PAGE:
26 February 2013

A new, free landslide resource – Community based landslide risk reduction: Managing disasters in small steps

Posted by dr-dave

Over at Bristol University in southwest England Malcolm Anderson and Liz Holcombe have been doing some really interesting work over the last few years in the Caribbean, seeking to find ways to enhance resilience to landslides.  This has been a highly successful programme that in many ways has not received the recognition that it deserves.  This work has culminated in a new World Bank publication entitled ‘Community based landslide risk reduction: Managing disasters in small steps’:

The book can be downloaded as a PDF for free from here:

https://openknowledge.worldbank.org/handle/10986/12239

And it can be read as an e-book online here:

http://issuu.com/world.bank.publications/docs/9780821394564

This is a really important and useful contribution – and one that I recommend thoroughly.  For information, the abstract is as follows:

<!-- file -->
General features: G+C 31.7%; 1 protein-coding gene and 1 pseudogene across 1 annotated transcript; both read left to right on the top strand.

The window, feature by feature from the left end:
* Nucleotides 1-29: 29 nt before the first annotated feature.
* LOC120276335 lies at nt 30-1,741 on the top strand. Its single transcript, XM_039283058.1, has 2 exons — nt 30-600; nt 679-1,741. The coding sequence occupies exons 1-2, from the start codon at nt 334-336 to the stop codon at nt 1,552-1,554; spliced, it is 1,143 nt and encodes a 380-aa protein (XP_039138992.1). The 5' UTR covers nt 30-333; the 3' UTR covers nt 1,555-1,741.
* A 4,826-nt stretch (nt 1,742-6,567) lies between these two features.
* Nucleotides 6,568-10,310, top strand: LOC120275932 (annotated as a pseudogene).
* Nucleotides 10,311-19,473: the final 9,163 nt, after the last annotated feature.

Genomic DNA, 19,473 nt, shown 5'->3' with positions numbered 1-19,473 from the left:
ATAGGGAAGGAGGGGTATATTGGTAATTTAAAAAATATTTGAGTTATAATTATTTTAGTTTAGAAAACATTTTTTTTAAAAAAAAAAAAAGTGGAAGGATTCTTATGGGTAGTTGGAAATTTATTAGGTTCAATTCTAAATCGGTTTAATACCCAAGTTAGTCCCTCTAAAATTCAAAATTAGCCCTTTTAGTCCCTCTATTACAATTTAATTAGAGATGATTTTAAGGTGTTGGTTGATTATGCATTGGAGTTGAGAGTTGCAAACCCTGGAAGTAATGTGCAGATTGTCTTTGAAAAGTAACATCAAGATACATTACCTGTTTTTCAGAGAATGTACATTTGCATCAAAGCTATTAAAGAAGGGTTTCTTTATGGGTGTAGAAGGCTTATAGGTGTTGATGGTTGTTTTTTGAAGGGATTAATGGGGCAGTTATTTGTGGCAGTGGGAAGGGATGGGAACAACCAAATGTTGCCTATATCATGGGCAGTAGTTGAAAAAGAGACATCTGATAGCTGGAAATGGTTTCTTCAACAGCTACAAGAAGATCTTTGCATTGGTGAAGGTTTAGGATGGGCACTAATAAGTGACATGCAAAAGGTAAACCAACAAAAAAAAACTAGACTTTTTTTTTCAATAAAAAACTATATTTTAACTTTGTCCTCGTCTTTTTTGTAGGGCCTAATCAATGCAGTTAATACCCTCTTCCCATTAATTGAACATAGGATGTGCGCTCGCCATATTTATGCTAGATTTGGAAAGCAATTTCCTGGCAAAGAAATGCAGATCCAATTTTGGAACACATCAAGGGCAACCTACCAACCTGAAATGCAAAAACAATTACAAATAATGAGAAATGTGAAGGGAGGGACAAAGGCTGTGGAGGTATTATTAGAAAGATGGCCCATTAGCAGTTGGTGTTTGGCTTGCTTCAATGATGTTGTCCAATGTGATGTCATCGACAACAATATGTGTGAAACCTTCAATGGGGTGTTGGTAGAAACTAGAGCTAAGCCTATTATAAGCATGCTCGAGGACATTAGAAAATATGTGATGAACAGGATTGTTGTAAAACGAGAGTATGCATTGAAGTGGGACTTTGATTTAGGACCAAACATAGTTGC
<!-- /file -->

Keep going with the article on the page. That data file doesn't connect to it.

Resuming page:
This book has two main aims: to demonstrate to international development agencies, governments, policy makers, project managers, practitioners, and community residents that landslide hazard can often be reduced in vulnerable urban communities in the developing world, and to provide practical guidance for those in charge of delivering Management of Slope Stability in Communities (MoSSaiC) on the ground. The purpose of the book is to take readers into the most vulnerable communities in order to understand and address rainfall-triggered landslide hazards in these areas. Community residents are not just seen as those at risk, but as the people with the best practical knowledge of the slopes in their neighborhood. As used here, ‘community based’ means engaging and working with communities to find and deliver solutions to landslide risk together. This approach leads governments to develop new practices and policies for tackling landslide risk. This book standardizes those elements of MoSSaiC that have led to its successful implementation in the Eastern Caribbean, and that are essential to the overall objectives (such as community engagement, mapping localized slope features, and broad drainage design principles). The book’s nine chapters provide guidance to project managers and practitioners on the entire end-to-end process of community-based landslide risk reduction. While certain chapters are more directly relevant to one audience than another, it is helpful for all audiences to read the ‘getting started’ section of each chapter and be alerted to the nine project milestones.